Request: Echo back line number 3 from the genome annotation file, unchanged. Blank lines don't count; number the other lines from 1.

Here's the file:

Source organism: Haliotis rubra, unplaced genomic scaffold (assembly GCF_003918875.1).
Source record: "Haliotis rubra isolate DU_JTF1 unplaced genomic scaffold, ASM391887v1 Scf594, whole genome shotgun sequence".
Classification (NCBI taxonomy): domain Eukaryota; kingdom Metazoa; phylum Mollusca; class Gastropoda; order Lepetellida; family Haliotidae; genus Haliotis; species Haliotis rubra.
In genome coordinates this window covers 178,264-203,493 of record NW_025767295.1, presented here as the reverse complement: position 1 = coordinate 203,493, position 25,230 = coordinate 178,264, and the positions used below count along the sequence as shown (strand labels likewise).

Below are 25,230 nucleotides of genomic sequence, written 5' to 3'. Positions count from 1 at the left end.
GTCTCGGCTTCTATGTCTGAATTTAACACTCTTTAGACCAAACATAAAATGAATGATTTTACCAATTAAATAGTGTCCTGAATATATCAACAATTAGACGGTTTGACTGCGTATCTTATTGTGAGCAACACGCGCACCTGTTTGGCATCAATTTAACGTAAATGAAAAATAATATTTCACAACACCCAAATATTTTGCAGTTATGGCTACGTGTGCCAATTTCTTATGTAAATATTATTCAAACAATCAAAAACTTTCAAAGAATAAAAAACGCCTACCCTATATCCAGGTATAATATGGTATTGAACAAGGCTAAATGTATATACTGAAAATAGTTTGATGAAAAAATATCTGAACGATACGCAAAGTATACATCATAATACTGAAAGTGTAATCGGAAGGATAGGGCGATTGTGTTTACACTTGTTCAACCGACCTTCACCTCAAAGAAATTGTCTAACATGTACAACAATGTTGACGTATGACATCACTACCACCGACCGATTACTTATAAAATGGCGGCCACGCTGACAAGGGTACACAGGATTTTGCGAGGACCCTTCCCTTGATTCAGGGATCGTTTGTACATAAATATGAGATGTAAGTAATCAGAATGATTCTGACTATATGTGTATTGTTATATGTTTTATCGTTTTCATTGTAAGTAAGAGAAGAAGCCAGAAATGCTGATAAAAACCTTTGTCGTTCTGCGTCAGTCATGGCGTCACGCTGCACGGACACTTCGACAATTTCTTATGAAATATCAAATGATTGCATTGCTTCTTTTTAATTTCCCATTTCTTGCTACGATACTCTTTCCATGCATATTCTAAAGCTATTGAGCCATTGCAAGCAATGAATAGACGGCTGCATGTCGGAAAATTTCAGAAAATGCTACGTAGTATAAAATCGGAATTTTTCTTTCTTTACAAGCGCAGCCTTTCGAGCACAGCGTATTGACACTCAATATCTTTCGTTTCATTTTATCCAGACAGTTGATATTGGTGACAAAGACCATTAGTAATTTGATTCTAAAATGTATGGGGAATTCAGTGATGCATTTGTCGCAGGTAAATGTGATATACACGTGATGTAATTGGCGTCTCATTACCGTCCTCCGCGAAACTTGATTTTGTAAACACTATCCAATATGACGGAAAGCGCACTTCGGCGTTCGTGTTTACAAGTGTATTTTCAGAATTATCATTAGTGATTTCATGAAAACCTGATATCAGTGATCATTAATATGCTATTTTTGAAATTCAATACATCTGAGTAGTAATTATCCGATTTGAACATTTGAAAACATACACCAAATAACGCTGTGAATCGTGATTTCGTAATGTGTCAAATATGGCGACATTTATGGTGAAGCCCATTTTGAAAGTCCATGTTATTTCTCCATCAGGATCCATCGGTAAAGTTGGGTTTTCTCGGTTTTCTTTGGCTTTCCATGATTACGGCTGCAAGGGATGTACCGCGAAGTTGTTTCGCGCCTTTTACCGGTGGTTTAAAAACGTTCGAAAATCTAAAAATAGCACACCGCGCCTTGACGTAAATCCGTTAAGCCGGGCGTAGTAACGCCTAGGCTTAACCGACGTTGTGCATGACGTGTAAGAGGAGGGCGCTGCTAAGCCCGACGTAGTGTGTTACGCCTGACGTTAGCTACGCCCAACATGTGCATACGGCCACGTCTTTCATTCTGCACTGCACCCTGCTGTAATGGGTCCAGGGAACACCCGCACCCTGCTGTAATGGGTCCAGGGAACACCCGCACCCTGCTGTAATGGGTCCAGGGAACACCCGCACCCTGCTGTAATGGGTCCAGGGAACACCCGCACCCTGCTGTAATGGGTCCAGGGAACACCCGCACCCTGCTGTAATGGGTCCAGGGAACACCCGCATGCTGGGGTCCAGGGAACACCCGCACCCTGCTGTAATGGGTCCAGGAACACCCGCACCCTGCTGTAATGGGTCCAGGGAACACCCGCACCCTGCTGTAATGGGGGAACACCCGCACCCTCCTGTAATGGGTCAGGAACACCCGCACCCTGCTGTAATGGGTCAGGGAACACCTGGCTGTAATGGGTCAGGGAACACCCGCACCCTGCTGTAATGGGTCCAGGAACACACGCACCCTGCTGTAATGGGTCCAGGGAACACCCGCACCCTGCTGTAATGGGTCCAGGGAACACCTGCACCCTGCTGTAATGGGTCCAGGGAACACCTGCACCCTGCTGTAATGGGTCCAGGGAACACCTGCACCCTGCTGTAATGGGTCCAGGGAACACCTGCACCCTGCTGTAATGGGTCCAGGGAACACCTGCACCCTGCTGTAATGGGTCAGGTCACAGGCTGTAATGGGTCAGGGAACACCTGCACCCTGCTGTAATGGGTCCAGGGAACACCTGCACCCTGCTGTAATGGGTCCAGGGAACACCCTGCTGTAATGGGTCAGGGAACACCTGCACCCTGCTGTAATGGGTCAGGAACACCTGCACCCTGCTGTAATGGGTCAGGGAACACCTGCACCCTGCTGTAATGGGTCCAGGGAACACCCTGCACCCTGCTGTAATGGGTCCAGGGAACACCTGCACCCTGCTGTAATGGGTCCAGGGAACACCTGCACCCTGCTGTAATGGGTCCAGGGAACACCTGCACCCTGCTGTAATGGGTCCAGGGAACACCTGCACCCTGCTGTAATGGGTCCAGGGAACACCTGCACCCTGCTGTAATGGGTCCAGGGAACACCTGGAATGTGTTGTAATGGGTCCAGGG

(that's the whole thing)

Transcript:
Classification (NCBI taxonomy): domain Eukaryota; kingdom Metazoa; phylum Mollusca; class Gastropoda; order Lepetellida; family Haliotidae; genus Haliotis; species Haliotis rubra.